The Conservation Strategy Project was designed to develop a system for harmonizing the demands of development and the dictates of the environment, help identify specific actors from among existing institutions to make the system work to the extent possible, make the system self-reviewing, and then, once the processes are internalized by the various government organs, to close down. At present the project is focusing on helping to build the capacity of Ethiopia’s regional governments so that effectiveness in implementation will be ensured. To that end, the Project is training several regional conservation staff in critical areas such as participatory methods, Environmental Impact Assessment (EIA), environmental economics and project proposal preparation. The Project, having gone a long way in achieving its objectives, is expected to phase out in the near future.
It is worth pointing out that in some countries, the implementation of environmental policies has been made the responsibility of newly-created government arms. But since environmental policies impinge upon the activities not only of all government organs, but also of all non-governmental organizations and the whole population, such government organs, therefore, inevitably clash with virtually all other government organs. The solution being tried in Ethiopia consists of giving only the responsibility of initiating environmental policy and law, and regulating their implementation to the Environmental Protection Authority.
The problems encountered can be attributed to three sources.
The Project started being implemented when the military government was beginning to crumble from the stress of the long civil war which ended in 1991. The civil war and the settling-down period, as well as the changing of administrative boundaries which followed, slowed down the work of the Project, and delays resulted. On the other hand, the very unsettled process meant that, following the collapse of the previous government, new government institutions were being created, or old ones reconstituted. This gave the Project opportunities to influence them long before the outcome of its work became policy. Patience in waiting for opportune moments, and alertness to make use of new opportunities were the two approaches used both to overcome the problem and to use the newly materialized situations to its advantage.
Problems with the definition of responsibilities
The fact that environment issues are multisectoral in nature meant that the Project had to deal with issues over which existing governmental organizations staked claim. Cooperation was, therefore, at times not easily obtained. Also, it was a challenge to bring on board the various stakeholder groups outside of government, particularly because people were not used to the participatory approach that the project was promoting.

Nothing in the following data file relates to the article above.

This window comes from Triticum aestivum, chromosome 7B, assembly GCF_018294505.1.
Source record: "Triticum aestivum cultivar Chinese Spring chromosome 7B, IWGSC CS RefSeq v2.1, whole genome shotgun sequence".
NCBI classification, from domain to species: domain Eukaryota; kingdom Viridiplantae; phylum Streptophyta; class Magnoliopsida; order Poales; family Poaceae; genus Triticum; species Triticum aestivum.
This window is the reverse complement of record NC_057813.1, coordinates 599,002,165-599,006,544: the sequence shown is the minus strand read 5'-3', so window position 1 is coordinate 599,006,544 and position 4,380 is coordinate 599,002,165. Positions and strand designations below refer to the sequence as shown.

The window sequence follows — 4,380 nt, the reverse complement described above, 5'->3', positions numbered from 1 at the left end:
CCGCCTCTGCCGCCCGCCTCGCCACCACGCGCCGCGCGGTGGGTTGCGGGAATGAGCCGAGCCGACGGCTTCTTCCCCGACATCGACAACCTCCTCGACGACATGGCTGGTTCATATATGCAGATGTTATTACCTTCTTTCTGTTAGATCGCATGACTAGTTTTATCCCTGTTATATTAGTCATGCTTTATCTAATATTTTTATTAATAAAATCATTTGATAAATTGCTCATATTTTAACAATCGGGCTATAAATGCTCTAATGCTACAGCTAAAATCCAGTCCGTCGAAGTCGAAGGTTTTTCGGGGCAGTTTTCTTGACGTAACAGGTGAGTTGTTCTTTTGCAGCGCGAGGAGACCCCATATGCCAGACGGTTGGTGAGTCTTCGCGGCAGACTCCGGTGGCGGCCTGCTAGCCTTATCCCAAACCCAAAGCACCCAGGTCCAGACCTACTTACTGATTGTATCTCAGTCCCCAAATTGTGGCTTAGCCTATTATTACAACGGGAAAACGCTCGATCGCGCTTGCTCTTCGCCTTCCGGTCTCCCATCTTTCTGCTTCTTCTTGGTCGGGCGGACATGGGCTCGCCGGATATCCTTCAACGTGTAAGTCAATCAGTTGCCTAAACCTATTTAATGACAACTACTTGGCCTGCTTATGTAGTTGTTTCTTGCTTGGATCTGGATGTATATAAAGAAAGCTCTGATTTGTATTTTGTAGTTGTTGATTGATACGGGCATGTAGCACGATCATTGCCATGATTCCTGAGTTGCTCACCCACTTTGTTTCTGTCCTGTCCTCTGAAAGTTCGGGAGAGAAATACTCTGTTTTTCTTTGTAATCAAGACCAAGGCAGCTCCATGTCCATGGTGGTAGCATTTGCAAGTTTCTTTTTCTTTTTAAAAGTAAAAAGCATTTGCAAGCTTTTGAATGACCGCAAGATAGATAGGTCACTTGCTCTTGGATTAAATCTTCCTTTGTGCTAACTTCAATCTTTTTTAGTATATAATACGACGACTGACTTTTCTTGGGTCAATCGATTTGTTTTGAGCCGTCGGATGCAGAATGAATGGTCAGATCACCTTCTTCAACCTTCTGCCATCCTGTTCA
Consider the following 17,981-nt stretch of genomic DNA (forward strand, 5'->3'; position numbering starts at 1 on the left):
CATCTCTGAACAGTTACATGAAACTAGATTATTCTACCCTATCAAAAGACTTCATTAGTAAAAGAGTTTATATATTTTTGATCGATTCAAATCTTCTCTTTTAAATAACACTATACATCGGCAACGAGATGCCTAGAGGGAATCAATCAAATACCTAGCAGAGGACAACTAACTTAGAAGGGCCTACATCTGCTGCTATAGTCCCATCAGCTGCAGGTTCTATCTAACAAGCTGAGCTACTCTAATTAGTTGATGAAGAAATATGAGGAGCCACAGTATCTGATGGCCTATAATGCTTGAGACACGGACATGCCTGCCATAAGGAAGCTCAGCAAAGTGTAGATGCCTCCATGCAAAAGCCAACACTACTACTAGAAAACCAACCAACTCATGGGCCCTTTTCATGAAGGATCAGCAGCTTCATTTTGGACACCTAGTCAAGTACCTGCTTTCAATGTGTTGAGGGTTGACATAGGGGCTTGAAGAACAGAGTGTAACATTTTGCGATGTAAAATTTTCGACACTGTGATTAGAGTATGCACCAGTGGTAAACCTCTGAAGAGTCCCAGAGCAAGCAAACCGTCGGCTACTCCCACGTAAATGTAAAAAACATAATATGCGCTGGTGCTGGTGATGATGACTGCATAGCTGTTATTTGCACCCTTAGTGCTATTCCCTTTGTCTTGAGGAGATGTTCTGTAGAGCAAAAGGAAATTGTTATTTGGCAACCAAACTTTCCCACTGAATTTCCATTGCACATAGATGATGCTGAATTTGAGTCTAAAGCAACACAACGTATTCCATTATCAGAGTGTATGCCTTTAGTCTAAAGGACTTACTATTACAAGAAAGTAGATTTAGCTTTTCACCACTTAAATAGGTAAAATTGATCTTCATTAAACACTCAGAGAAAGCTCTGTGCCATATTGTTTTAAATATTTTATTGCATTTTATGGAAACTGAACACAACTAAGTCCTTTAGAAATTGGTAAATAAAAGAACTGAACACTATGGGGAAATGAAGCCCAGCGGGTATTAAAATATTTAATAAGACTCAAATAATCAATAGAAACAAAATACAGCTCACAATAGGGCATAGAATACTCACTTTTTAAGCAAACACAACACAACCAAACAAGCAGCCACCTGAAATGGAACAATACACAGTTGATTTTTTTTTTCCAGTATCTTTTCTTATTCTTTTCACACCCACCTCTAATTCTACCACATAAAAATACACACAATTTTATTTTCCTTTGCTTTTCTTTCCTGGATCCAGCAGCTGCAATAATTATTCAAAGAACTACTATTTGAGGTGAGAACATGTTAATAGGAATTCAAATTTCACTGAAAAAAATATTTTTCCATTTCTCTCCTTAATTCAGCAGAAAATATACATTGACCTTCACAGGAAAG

But the problems were mainly caused by a misconception of the purpose of environmental policy, law and planning. Person-to-person discussions, small meetings, workshops and conferences were good instruments for tackling this problem, and though problems still arise, they are only minor ones. Sufficient awareness has been created and the Environmental Protection Authority is seen as a complementing rather than a competing government arm.
Influence from outside of Ethiopia
With the change in government in Ethiopia, foreign governments and the Bretton Woods institutions became very active in trying to influence developments. At the time, various donor/lender institutions were promoting their own brands of environmental planning. The Conservation Strategy had been designed to function through the use of local expertise only. This was in order to ensure sustainability in the necessary cyclical repetitions of revising the Strategy. For this reason, the amount of money at the disposal of the Project was small, since large amounts could be disruptive and create unstable expectations that would interfere with the aim of sustainability.
The World Bank was a persistent source of pressure. It wanted to bring in large sums of money and many consultants to do the job quickly in a donor-driven manner. This proposal was rejected and in 1995, it threatened to block off loans if Ethiopia’s environmental planning process was not completed by June. In May, it fielded a team of environmental experts, by its own admission the largest team ever, to assess the Project. They stayed in Ethiopia for three weeks, went over the documents word for word, and finally had to admit that the Project was well done. However, a number of other African countries succumbed to similar pressures and had to undertake all at once the formulation of different framework strategies for environmental management sponsored by various international organizations.
Knowing clearly what needed to be done, doing it and defending it tenaciously was the solution to the problem.